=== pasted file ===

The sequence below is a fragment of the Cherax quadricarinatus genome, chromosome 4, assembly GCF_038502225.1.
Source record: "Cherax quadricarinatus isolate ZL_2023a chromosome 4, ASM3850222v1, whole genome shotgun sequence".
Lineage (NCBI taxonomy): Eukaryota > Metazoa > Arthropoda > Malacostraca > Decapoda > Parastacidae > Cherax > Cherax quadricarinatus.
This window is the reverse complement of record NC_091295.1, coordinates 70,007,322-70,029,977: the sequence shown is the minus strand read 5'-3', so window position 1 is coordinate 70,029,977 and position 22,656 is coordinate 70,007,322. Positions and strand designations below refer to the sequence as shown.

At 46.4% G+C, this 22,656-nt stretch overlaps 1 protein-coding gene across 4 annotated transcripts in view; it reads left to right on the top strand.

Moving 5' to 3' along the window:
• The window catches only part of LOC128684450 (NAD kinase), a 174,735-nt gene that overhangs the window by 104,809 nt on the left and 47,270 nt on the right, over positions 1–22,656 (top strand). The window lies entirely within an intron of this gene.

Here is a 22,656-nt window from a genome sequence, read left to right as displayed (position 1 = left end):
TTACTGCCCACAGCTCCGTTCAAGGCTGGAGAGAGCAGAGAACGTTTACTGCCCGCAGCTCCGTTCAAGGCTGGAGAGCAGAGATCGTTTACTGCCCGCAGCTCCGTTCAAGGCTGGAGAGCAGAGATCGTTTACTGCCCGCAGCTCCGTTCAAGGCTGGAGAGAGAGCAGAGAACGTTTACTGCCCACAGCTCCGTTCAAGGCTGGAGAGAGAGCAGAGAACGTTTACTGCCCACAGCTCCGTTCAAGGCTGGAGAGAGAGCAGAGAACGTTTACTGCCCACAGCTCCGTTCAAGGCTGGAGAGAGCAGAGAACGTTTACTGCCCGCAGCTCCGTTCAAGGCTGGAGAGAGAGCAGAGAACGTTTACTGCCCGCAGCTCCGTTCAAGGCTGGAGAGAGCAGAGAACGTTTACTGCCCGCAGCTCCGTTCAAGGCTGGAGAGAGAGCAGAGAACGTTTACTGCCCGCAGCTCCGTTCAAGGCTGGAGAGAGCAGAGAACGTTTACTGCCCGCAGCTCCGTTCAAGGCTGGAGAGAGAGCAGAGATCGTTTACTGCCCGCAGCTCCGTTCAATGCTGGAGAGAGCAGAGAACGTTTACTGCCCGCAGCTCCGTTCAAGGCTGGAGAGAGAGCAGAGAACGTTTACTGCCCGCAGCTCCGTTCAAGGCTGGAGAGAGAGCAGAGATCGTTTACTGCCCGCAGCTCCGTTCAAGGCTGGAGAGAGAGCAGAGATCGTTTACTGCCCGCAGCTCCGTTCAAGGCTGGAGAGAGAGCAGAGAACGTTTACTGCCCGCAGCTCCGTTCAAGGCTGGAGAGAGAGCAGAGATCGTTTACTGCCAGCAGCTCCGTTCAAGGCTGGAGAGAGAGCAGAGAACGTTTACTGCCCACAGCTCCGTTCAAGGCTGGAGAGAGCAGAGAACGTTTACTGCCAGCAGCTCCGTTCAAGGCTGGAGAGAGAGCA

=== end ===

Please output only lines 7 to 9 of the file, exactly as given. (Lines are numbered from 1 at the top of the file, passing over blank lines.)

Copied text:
• The window catches only part of LOC128684450 (NAD kinase), a 174,735-nt gene that overhangs the window by 104,809 nt on the left and 47,270 nt on the right, over positions 1–22,656 (top strand). The window lies entirely within an intron of this gene.

Here is a 22,656-nt window from a genome sequence, read left to right as displayed (position 1 = left end):
TTACTGCCCACAGCTCCGTTCAAGGCTGGAGAGAGCAGAGAACGTTTACTGCCCGCAGCTCCGTTCAAGGCTGGAGAGCAGAGATCGTTTACTGCCCGCAGCTCCGTTCAAGGCTGGAGAGCAGAGATCGTTTACTGCCCGCAGCTCCGTTCAAGGCTGGAGAGAGAGCAGAGAACGTTTACTGCCCACAGCTCCGTTCAAGGCTGGAGAGAGAGCAGAGAACGTTTACTGCCCACAGCTCCGTTCAAGGCTGGAGAGAGAGCAGAGAACGTTTACTGCCCACAGCTCCGTTCAAGGCTGGAGAGAGCAGAGAACGTTTACTGCCCGCAGCTCCGTTCAAGGCTGGAGAGAGAGCAGAGAACGTTTACTGCCCGCAGCTCCGTTCAAGGCTGGAGAGAGCAGAGAACGTTTACTGCCCGCAGCTCCGTTCAAGGCTGGAGAGAGAGCAGAGAACGTTTACTGCCCGCAGCTCCGTTCAAGGCTGGAGAGAGCAGAGAACGTTTACTGCCCGCAGCTCCGTTCAAGGCTGGAGAGAGAGCAGAGATCGTTTACTGCCCGCAGCTCCGTTCAATGCTGGAGAGAGCAGAGAACGTTTACTGCCCGCAGCTCCGTTCAAGGCTGGAGAGAGAGCAGAGAACGTTTACTGCCCGCAGCTCCGTTCAAGGCTGGAGAGAGAGCAGAGATCGTTTACTGCCCGCAGCTCCGTTCAAGGCTGGAGAGAGAGCAGAGATCGTTTACTGCCCGCAGCTCCGTTCAAGGCTGGAGAGAGAGCAGAGAACGTTTACTGCCCGCAGCTCCGTTCAAGGCTGGAGAGAGAGCAGAGATCGTTTACTGCCAGCAGCTCCGTTCAAGGCTGGAGAGAGAGCAGAGAACGTTTACTGCCCACAGCTCCGTTCAAGGCTGGAGAGAGCAGAGAACGTTTACTGCCAGCAGCTCCGTTCAAGGCTGGAGAGAGAGCA